It's been a long week. You've been working your ass off, that Tinder date from Tuesday hasn't messaged you back, and you're tired AF after your flatmate decided to invite friends over for "quiet drinks" last night.
The best way to improve your shitty mood? Science says channel your inner Mary Berry and bake. And not just because you'll end up with a load of delicious baked goods on your hands.
In a new study published last week by the University of Otago in New Zealand, researchers suggest that everyday creative activities like cooking and baking lead to increased wellbeing.
Maybe you can have your cake and eat it.
The research, which was published in the Journal of Positive Psychology, reviewed the diaries of 658 university students who were asked to keep a record of their daily activities and emotional states over 13 days. After analysing the diaries, researchers found that in the days following creative activities like cooking, participants reported higher levels of enthusiasm and flourishing (a psychological term that refers increased personal growth within oneself).
As well as things like painting, knitting, and creative writing, being busy in the kitchen was found to be "a means of cultivating positive psychological functioning."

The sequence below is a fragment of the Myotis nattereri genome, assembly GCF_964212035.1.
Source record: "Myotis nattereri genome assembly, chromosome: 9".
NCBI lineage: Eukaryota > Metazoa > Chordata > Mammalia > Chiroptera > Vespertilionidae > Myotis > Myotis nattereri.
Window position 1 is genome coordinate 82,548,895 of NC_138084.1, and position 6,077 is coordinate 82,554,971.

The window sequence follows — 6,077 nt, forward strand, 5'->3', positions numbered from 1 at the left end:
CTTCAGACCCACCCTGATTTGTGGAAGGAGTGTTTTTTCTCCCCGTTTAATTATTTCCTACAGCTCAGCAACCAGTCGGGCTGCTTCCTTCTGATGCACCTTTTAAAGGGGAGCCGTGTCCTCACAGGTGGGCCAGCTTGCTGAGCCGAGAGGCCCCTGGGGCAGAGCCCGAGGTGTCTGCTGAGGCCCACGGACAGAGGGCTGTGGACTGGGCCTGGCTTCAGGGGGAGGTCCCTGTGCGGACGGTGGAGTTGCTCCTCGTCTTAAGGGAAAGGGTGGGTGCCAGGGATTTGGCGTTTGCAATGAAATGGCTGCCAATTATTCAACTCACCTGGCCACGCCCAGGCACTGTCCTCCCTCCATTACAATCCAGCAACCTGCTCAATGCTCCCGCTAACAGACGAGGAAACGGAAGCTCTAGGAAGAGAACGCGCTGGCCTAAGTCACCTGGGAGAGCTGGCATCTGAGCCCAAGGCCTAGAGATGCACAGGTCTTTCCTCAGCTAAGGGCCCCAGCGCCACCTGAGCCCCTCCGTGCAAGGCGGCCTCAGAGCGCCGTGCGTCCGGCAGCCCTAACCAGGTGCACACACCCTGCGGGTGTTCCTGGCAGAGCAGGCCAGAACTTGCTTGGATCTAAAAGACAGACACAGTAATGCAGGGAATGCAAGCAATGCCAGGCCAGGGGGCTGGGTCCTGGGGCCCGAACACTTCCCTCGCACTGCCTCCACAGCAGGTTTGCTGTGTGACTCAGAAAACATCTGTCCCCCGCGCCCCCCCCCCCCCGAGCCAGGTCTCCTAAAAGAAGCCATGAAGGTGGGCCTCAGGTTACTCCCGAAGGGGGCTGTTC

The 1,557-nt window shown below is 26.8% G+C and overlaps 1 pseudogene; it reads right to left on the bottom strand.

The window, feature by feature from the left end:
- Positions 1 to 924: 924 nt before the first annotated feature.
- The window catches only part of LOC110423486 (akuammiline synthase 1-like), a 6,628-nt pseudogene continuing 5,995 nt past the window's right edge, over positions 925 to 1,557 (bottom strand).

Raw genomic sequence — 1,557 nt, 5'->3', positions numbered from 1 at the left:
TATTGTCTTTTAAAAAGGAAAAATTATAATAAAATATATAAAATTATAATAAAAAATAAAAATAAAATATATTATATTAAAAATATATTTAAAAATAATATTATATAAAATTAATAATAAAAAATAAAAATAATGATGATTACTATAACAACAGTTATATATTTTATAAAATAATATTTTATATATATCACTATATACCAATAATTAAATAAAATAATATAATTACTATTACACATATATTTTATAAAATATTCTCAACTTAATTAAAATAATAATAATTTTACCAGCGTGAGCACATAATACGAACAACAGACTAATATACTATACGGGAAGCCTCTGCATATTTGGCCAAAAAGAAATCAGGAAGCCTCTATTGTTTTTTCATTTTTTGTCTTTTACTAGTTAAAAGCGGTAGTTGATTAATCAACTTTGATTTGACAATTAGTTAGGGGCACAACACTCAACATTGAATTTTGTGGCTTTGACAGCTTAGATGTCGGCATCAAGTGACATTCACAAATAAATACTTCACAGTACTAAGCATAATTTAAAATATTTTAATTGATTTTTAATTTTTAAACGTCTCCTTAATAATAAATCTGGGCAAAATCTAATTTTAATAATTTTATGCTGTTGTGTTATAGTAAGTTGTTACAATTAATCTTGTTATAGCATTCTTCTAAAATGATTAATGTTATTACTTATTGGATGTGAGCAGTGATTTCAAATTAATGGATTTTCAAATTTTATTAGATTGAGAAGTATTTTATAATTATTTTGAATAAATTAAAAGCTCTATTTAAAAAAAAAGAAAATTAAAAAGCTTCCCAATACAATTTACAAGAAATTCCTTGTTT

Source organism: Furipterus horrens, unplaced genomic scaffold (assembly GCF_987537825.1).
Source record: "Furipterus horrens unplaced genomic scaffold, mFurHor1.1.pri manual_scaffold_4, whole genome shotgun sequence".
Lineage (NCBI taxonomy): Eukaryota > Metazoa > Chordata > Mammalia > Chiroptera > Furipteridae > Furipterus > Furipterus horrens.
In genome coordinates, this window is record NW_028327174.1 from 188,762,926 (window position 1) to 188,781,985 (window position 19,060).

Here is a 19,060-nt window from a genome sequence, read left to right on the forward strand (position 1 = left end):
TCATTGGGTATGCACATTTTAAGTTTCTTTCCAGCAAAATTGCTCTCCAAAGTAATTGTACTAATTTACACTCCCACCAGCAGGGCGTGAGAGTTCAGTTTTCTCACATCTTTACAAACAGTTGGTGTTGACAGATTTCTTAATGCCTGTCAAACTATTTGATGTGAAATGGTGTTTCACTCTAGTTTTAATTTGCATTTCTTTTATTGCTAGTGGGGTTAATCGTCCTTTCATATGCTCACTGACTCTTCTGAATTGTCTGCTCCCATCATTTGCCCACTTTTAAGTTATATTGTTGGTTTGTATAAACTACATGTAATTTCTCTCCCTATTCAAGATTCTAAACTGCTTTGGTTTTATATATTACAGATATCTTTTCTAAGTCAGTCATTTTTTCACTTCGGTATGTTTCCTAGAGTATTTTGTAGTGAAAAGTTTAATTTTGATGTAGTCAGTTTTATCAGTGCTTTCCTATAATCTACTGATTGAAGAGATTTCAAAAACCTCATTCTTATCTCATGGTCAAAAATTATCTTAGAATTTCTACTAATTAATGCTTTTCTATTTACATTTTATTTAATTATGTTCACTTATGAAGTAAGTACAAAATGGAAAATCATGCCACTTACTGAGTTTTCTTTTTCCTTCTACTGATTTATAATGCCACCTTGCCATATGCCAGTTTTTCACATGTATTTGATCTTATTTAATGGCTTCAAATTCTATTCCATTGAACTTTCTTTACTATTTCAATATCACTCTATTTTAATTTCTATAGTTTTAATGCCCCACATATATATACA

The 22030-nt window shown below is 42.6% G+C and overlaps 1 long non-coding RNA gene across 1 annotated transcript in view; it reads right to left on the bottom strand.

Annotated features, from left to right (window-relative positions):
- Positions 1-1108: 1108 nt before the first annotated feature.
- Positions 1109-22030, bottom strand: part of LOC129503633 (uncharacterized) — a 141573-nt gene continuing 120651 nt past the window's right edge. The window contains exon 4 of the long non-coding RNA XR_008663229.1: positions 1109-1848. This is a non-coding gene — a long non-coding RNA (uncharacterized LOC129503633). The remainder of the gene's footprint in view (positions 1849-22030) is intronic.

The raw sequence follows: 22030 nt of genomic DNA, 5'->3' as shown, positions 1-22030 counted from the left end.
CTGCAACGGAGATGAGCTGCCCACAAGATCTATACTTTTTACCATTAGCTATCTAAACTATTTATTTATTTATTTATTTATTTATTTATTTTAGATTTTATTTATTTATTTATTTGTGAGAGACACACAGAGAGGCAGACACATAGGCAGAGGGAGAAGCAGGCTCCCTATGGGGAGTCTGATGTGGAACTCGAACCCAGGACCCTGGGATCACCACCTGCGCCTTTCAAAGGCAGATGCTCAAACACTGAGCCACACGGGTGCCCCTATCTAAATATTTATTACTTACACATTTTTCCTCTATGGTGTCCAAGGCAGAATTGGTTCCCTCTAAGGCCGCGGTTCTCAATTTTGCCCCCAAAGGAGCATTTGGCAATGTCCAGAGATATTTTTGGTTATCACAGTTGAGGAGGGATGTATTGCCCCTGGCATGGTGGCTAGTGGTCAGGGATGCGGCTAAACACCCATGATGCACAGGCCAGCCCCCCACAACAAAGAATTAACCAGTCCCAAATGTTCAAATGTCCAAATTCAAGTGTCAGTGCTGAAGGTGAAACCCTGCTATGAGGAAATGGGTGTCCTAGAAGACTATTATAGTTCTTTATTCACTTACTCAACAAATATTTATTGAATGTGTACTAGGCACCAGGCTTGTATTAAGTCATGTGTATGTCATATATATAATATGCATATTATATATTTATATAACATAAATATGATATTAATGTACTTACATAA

And who can feel down when there's a double chocolate fudge cake baking in the oven?
Dr Tamlin Conner, psychologist and lead author of the Otago study, said in a press release that the new study highlights the importance of engaging in everyday creative activities: "Our earlier research found that positive affect appears to increase creativity during the same day, but our latest findings show that there is no cross-day effect. Rather, it is creative activity on the previous day that predicts wellbeing the next."
It's not the first time that scientists have explored the link between cooking and mental health. Cooking and baking is often used as a form of behavioural therapy to help improve mental ill health. Anecdotally, measuring out ingredients and following recipes has also been found to alleviate disorders like ADHD and reduce anxiety.
So, next time you're feeling low, it can't hurt to give baking a batch of cookies a go.